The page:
With the death of Nicholas Senn on January 2 there passed away a grand and leading figure in contemporary American surgery. The story of his remarkable rise by virtue of exceptional native ability, industry and tireless labor from country practitioner in Wisconsin to professor of surgery in Chicago and metropolitan surgeon of world-wide reputation, loaded with honors and distinctions of all kinds at home and abroad, is told elsewhere in this number.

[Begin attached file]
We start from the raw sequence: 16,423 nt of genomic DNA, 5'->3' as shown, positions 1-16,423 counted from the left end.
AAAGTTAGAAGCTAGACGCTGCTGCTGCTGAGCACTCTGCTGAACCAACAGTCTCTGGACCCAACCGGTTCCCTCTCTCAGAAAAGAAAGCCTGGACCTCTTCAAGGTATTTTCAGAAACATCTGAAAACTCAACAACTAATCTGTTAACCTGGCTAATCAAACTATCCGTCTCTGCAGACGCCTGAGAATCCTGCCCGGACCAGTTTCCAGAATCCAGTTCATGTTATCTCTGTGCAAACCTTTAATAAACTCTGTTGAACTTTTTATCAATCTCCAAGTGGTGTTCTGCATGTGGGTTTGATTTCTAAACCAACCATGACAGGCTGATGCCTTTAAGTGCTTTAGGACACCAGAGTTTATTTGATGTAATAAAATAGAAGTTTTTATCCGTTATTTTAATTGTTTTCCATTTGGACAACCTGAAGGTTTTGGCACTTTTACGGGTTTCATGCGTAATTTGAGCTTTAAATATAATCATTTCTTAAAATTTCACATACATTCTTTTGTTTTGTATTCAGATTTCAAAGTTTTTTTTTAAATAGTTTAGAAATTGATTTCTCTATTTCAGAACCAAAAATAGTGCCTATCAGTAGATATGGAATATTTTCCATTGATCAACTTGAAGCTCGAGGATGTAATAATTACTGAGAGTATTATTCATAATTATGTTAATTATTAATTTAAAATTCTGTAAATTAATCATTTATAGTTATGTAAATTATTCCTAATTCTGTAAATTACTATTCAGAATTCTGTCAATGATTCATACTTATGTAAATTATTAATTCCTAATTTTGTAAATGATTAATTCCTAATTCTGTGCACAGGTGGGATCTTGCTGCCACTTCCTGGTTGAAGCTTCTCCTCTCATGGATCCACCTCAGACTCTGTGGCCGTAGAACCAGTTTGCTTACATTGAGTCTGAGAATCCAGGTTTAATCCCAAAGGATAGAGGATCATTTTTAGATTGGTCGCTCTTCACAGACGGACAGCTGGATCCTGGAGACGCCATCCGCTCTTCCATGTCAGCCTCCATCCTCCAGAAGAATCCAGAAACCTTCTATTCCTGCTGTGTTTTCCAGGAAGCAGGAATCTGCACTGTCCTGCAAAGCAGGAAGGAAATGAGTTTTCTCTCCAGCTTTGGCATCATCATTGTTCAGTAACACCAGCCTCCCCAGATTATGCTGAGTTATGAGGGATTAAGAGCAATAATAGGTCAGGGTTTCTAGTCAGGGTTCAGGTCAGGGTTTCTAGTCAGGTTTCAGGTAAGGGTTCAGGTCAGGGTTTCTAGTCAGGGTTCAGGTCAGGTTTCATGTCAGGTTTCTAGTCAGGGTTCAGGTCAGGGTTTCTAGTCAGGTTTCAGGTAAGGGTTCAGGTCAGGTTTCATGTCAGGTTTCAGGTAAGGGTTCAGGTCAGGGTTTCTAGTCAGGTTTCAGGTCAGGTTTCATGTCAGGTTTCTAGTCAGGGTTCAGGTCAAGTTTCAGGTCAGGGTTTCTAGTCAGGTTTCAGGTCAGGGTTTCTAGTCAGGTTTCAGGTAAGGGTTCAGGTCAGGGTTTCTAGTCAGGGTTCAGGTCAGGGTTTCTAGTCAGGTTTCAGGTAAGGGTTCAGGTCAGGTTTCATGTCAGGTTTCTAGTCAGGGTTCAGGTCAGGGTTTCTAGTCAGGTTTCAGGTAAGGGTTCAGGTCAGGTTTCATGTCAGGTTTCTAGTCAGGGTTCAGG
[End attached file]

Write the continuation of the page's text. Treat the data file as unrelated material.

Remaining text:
Here we shall attempt to outline briefly his principal services to surgery and the medical profession and thus to humanity. Of the prodigious amount of surgery done by Senn in hospital and private practice he left no adequate record in the form of analytical studies of series of cases or of reports of interesting isolated observations. Suffice it to say that during the zenith of his surgical activity—about 1888-1902—his public surgical clinic was one of the very largest